Brownbag Talk: SSH ninja sauce
Notes from a brownbag talk I gave at Dimagi
This talk delves into power-usage of
Local port forwarding
ssh user@remoteserver -L localport:targetserver:targetport
Any network traffic hitting
localport on the local machine (the machine you’re ssh’ing from) will be forwarded over the encrypted
ssh channel to
remoteserver (the machine you’re ssh’ing to), and then onward to
The traffic coming into the local machine, and going from
targetserver is unencrypted.
Only the segment between the local machine and
remoteserver is encrypted.
Usually the tunneled traffic originates from your local machine and
targetserver is the same as
remoteserver, so in practice the entire communication would be secure.
targetserver is resolved relative to
targetserver could be an internal IP on
remoteserver’s LAN that you could not access directly from the local machine.
This is also what lets you specify “
targetserver, since it’s “
localhost” as resolved with respect to
Local forwards are useful for the following scenarios:
access a service on a remote machine that is only available locally (either because only local connections are allowed, or the port is blocked via firewall)
ssh remoteserver -L 4000:localhost:5984
access couchdb running on a remote server; we can now access it using the address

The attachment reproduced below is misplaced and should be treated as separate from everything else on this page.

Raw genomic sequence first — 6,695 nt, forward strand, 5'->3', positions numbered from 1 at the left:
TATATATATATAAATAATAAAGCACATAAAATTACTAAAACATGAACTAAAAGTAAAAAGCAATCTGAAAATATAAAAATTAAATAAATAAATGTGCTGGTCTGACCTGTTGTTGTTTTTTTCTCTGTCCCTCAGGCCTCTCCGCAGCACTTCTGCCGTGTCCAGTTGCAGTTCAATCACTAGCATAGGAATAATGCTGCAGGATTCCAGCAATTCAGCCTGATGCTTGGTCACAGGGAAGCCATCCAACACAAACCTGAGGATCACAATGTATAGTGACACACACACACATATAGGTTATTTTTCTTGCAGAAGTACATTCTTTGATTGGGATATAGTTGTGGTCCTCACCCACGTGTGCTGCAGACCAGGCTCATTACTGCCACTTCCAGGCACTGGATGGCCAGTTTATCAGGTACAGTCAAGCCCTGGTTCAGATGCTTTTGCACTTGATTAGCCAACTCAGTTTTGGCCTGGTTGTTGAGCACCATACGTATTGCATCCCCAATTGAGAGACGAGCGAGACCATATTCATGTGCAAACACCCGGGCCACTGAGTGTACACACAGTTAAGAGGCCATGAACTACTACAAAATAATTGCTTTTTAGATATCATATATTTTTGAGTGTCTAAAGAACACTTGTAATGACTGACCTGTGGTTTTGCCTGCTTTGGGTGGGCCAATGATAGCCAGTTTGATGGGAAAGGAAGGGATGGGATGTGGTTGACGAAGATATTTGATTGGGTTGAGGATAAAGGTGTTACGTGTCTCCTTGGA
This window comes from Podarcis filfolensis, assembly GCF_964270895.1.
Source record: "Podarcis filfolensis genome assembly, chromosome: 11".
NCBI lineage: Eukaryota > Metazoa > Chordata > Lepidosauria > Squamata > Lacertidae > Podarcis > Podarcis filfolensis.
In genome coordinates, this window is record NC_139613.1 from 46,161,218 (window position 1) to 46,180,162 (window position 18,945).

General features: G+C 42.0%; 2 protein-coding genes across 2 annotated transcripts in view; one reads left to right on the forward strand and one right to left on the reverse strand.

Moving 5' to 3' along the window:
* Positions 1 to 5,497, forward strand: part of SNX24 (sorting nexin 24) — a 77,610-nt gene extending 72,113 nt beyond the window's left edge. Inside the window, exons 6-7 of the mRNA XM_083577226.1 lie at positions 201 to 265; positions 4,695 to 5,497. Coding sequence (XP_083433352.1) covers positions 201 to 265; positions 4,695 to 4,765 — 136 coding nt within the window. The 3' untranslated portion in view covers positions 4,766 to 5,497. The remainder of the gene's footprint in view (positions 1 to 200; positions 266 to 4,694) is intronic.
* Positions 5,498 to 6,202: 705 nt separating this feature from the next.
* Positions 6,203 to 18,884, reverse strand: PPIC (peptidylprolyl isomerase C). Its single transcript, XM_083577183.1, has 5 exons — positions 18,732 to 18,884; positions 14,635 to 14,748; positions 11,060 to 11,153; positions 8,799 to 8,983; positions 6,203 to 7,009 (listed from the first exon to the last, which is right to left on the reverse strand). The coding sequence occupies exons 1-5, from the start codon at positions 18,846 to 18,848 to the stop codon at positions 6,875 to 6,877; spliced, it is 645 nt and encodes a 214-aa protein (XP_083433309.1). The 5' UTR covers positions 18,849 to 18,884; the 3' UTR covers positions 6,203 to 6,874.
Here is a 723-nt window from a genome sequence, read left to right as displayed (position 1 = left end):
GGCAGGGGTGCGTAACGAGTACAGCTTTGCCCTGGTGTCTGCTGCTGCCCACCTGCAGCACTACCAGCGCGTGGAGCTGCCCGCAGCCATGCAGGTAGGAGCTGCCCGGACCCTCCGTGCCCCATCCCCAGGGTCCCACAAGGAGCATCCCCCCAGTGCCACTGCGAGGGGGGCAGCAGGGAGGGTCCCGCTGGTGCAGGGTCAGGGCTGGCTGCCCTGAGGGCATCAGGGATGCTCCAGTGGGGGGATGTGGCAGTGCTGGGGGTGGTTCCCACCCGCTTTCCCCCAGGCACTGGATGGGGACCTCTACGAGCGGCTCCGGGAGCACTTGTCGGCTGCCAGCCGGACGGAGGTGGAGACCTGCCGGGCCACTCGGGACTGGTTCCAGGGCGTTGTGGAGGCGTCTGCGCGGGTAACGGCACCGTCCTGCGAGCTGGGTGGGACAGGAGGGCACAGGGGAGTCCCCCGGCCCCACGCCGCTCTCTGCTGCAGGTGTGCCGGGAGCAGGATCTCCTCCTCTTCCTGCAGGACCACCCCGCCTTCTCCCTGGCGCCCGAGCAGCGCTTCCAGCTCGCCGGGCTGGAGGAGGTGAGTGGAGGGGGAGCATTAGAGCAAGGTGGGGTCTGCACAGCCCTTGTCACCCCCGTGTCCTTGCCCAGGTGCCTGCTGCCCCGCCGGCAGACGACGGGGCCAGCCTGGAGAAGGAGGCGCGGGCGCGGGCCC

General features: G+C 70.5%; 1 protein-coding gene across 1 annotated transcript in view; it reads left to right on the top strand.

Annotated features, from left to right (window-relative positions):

access a firewalled/NAT’ted machine that you cannot access directly
ssh remoteserver -L 8080:192.168.1.15:80
192.168.1.15is only visible on
remoteserver’s LAN. We access its webserver via
localhost:8080; traffic is forwarded through
encrypting a channel that would otherwise be unencrypted
ssh remoteserver -L 5900:localhost:5900
vncis an insecure protocol; passwords are sent in the clear and desktop contents are visible to anyone snooping the traffic. Instead of vnc’ing to
remoteserver, we securely
masking the origin of traffic
ssh stoogeserver -L 8080:dupedserver:80
Forwarding a connection in this manner is not always transparent. For example, HTTP includes a
Hostparameter that specifies the hostname the browser wants to connect to. In this case that will be
dupedserverwill see that.
By default, only local traffic can connect to
To enable external hosts to use the port forward through your machine, invoke as
ssh remoteserver -L
localport:targetserver:targetport (note asterisk).
Remote port forwarding
ssh user@remoteserver -R remoteport:targetserver:targetport
Any network traffic hitting
remoteserver will go to your local machine (via encrypted channel), and then onward to
targetserver from the local machine.
targetserver is now resolved relative to the local machine, but in the remote forwarding scenario
targetserver is nearly always “
making a public server (visible to the internet at large) that forwards to your local machine
ssh publicserver -R 8053:localhost:8053
You’re testing an android app over GPRS against your dev server. The app can only hit public IPs. Now it can access your dev server via
There is a catch with remote forwards.
For the above scenario (which is really the only useful scenario) to work, external traffic must be allowed to connect to
This is only allowed if the
GatewayPorts setting in
This is not the case by default on most installs.
Therefore, you must have root on
remoteserver to enable this.
The setting is in the config of the
ssh server, so no client settings you do can override it.
As for the “